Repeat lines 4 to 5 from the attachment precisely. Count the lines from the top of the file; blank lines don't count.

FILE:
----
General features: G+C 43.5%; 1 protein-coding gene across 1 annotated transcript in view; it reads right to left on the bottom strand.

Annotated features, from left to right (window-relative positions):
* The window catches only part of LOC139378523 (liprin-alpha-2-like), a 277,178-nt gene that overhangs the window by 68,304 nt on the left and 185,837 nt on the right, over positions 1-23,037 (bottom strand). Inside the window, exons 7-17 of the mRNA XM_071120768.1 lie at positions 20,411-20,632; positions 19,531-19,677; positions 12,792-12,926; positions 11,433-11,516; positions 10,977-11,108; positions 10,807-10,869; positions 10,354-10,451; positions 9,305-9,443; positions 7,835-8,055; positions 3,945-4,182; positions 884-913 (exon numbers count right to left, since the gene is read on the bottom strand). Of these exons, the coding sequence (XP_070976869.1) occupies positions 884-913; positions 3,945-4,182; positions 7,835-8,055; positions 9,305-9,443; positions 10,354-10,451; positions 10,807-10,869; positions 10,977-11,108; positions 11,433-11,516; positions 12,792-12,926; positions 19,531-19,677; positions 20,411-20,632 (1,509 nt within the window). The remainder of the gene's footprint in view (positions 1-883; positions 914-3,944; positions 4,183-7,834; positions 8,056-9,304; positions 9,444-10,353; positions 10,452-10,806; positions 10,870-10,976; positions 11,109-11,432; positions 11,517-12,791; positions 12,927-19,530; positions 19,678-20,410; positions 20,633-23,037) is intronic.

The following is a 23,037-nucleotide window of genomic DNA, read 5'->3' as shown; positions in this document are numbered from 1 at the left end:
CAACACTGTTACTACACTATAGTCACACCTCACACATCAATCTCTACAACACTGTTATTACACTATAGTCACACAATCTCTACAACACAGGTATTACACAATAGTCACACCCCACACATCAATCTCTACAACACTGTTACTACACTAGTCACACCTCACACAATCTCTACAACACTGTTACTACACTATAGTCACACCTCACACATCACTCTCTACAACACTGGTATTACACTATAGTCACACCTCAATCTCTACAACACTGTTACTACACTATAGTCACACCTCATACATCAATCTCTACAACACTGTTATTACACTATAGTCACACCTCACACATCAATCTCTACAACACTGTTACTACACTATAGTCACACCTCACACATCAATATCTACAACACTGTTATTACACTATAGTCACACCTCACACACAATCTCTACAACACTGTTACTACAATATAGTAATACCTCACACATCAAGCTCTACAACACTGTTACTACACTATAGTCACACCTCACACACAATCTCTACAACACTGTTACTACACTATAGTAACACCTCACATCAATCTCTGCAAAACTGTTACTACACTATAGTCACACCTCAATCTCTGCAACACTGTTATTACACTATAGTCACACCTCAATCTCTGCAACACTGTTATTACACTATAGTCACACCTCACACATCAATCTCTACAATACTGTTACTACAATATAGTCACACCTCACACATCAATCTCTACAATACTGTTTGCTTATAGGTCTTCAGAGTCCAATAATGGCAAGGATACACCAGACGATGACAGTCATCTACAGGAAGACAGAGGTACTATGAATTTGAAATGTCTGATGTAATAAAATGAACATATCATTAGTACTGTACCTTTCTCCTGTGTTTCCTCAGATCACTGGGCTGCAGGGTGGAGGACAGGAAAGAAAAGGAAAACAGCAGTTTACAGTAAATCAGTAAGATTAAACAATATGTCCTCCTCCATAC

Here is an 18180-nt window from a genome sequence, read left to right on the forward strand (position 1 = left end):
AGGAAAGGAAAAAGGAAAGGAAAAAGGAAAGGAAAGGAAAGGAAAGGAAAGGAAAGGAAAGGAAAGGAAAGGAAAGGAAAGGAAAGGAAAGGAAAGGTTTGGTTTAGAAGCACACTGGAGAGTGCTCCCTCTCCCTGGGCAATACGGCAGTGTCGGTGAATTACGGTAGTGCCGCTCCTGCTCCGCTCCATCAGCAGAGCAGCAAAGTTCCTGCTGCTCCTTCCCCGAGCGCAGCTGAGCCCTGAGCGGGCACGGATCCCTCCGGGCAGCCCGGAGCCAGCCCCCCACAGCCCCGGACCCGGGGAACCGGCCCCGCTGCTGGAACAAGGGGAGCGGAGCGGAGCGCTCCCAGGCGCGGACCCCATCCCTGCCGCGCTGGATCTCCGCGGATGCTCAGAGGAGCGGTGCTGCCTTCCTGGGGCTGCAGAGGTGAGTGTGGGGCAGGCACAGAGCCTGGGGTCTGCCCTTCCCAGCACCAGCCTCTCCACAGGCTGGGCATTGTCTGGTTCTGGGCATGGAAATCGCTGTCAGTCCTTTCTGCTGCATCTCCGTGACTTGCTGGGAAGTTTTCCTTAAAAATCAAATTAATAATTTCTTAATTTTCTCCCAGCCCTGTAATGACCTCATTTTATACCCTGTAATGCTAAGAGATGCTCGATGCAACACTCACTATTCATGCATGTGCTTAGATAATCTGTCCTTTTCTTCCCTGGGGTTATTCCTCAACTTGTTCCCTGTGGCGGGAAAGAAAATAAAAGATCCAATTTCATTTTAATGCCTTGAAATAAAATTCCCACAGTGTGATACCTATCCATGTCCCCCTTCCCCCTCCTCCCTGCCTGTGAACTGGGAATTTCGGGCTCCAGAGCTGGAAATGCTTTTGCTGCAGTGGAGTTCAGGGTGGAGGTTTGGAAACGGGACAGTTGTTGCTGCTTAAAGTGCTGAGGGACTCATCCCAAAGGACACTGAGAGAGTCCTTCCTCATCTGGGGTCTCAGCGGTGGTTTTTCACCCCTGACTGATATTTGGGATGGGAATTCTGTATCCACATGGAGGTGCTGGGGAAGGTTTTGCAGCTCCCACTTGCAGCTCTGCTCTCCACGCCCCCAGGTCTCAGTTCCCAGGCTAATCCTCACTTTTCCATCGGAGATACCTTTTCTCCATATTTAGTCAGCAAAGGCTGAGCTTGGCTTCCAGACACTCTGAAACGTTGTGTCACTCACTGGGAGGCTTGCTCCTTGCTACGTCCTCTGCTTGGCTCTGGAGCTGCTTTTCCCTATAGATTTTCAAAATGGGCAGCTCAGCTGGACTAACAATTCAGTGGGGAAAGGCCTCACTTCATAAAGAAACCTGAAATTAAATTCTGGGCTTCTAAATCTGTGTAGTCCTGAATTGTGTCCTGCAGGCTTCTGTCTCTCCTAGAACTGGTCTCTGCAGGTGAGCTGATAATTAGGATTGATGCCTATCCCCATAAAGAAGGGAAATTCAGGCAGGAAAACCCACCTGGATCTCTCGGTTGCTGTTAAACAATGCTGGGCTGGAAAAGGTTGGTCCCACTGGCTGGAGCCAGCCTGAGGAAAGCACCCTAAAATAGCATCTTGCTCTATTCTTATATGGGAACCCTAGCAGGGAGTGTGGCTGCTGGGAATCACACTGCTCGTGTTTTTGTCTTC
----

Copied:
The following is a 23,037-nucleotide window of genomic DNA, read 5'->3' as shown; positions in this document are numbered from 1 at the left end:
CAACACTGTTACTACACTATAGTCACACCTCACACATCAATCTCTACAACACTGTTATTACACTATAGTCACACAATCTCTACAACACAGGTATTACACAATAGTCACACCCCACACATCAATCTCTACAACACTGTTACTACACTAGTCACACCTCACACAATCTCTACAACACTGTTACTACACTATAGTCACACCTCACACATCACTCTCTACAACACTGGTATTACACTATAGTCACACCTCAATCTCTACAACACTGTTACTACACTATAGTCACACCTCATACATCAATCTCTACAACACTGTTATTACACTATAGTCACACCTCACACATCAATCTCTACAACACTGTTACTACACTATAGTCACACCTCACACATCAATATCTACAACACTGTTATTACACTATAGTCACACCTCACACACAATCTCTACAACACTGTTACTACAATATAGTAATACCTCACACATCAAGCTCTACAACACTGTTACTACACTATAGTCACACCTCACACACAATCTCTACAACACTGTTACTACACTATAGTAACACCTCACATCAATCTCTGCAAAACTGTTACTACACTATAGTCACACCTCAATCTCTGCAACACTGTTATTACACTATAGTCACACCTCAATCTCTGCAACACTGTTATTACACTATAGTCACACCTCACACATCAATCTCTACAATACTGTTACTACAATATAGTCACACCTCACACATCAATCTCTACAATACTGTTTGCTTATAGGTCTTCAGAGTCCAATAATGGCAAGGATACACCAGACGATGACAGTCATCTACAGGAAGACAGAGGTACTATGAATTTGAAATGTCTGATGTAATAAAATGAACATATCATTAGTACTGTACCTTTCTCCTGTGTTTCCTCAGATCACTGGGCTGCAGGGTGGAGGACAGGAAAGAAAAGGAAAACAGCAGTTTACAGTAAATCAGTAAGATTAAACAATATGTCCTCCTCCATAC